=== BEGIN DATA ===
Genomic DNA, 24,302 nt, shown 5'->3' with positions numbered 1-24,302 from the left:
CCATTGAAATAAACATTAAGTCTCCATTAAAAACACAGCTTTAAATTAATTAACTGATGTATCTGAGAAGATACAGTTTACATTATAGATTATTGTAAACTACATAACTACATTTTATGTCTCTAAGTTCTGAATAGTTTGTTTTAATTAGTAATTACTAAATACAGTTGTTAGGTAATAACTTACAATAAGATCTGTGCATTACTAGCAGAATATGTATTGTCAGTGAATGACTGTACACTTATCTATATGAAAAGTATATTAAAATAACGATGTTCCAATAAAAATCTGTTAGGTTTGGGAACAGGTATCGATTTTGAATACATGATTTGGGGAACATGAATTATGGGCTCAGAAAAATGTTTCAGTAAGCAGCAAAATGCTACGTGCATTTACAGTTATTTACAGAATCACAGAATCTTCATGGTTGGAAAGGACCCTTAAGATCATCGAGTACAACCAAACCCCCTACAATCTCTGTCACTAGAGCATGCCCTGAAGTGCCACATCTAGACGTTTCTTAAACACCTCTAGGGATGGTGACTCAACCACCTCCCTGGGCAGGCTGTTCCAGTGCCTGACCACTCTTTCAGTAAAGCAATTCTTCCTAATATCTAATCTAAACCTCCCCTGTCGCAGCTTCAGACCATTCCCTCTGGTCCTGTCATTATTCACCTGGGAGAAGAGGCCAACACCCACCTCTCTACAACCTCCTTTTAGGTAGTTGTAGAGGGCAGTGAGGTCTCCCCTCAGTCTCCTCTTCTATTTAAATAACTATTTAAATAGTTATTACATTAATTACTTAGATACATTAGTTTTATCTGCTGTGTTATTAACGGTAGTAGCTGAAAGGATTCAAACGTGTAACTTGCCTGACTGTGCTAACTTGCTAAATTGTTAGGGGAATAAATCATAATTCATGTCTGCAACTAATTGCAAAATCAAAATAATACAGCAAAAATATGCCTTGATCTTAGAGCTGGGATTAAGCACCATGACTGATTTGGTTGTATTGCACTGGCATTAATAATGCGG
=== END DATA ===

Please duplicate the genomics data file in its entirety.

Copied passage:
Genomic DNA, 24,302 nt, shown 5'->3' with positions numbered 1-24,302 from the left:
CCATTGAAATAAACATTAAGTCTCCATTAAAAACACAGCTTTAAATTAATTAACTGATGTATCTGAGAAGATACAGTTTACATTATAGATTATTGTAAACTACATAACTACATTTTATGTCTCTAAGTTCTGAATAGTTTGTTTTAATTAGTAATTACTAAATACAGTTGTTAGGTAATAACTTACAATAAGATCTGTGCATTACTAGCAGAATATGTATTGTCAGTGAATGACTGTACACTTATCTATATGAAAAGTATATTAAAATAACGATGTTCCAATAAAAATCTGTTAGGTTTGGGAACAGGTATCGATTTTGAATACATGATTTGGGGAACATGAATTATGGGCTCAGAAAAATGTTTCAGTAAGCAGCAAAATGCTACGTGCATTTACAGTTATTTACAGAATCACAGAATCTTCATGGTTGGAAAGGACCCTTAAGATCATCGAGTACAACCAAACCCCCTACAATCTCTGTCACTAGAGCATGCCCTGAAGTGCCACATCTAGACGTTTCTTAAACACCTCTAGGGATGGTGACTCAACCACCTCCCTGGGCAGGCTGTTCCAGTGCCTGACCACTCTTTCAGTAAAGCAATTCTTCCTAATATCTAATCTAAACCTCCCCTGTCGCAGCTTCAGACCATTCCCTCTGGTCCTGTCATTATTCACCTGGGAGAAGAGGCCAACACCCACCTCTCTACAACCTCCTTTTAGGTAGTTGTAGAGGGCAGTGAGGTCTCCCCTCAGTCTCCTCTTCTATTTAAATAACTATTTAAATAGTTATTACATTAATTACTTAGATACATTAGTTTTATCTGCTGTGTTATTAACGGTAGTAGCTGAAAGGATTCAAACGTGTAACTTGCCTGACTGTGCTAACTTGCTAAATTGTTAGGGGAATAAATCATAATTCATGTCTGCAACTAATTGCAAAATCAAAATAATACAGCAAAAATATGCCTTGATCTTAGAGCTGGGATTAAGCACCATGACTGATTTGGTTGTATTGCACTGGCATTAATAATGCGG